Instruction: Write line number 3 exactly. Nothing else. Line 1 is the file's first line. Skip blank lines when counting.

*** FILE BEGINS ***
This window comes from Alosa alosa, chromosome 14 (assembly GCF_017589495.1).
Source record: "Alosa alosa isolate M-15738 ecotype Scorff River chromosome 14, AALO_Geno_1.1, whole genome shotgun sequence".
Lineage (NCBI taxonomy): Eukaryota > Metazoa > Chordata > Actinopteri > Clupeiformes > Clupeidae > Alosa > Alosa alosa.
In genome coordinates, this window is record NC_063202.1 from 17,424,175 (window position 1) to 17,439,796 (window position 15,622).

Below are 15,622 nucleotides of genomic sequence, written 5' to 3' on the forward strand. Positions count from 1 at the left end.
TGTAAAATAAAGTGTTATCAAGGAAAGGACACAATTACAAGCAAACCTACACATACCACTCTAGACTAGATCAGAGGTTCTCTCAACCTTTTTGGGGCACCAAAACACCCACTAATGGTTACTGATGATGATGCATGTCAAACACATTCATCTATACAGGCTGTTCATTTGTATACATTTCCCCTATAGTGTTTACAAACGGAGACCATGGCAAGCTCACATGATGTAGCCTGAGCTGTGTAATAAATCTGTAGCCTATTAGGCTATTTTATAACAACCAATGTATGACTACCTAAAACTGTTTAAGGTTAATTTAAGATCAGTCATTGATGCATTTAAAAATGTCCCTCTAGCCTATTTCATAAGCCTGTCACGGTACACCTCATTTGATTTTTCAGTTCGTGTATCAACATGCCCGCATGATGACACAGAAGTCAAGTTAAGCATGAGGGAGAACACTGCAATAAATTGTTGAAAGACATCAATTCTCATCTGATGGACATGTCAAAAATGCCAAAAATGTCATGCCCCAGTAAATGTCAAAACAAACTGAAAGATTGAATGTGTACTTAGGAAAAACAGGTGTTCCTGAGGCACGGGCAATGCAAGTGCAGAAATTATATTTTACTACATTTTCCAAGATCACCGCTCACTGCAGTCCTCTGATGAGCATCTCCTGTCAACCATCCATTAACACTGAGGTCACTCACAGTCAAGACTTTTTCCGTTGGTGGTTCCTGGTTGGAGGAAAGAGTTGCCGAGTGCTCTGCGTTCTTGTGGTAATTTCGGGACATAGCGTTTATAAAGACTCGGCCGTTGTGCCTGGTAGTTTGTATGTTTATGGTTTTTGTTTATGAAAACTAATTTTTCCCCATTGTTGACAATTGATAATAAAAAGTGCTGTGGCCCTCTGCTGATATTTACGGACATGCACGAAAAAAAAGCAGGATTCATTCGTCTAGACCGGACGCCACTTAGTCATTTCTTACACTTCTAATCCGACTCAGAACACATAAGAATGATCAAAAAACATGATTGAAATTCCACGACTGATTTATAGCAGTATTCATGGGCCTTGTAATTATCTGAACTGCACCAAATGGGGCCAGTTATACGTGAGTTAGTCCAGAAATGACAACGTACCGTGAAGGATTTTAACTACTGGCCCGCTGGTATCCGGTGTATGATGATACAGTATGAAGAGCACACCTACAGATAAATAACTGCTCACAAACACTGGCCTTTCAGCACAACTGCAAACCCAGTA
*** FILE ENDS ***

Lineage (NCBI taxonomy): Eukaryota > Metazoa > Chordata > Actinopteri > Clupeiformes > Clupeidae > Alosa > Alosa alosa.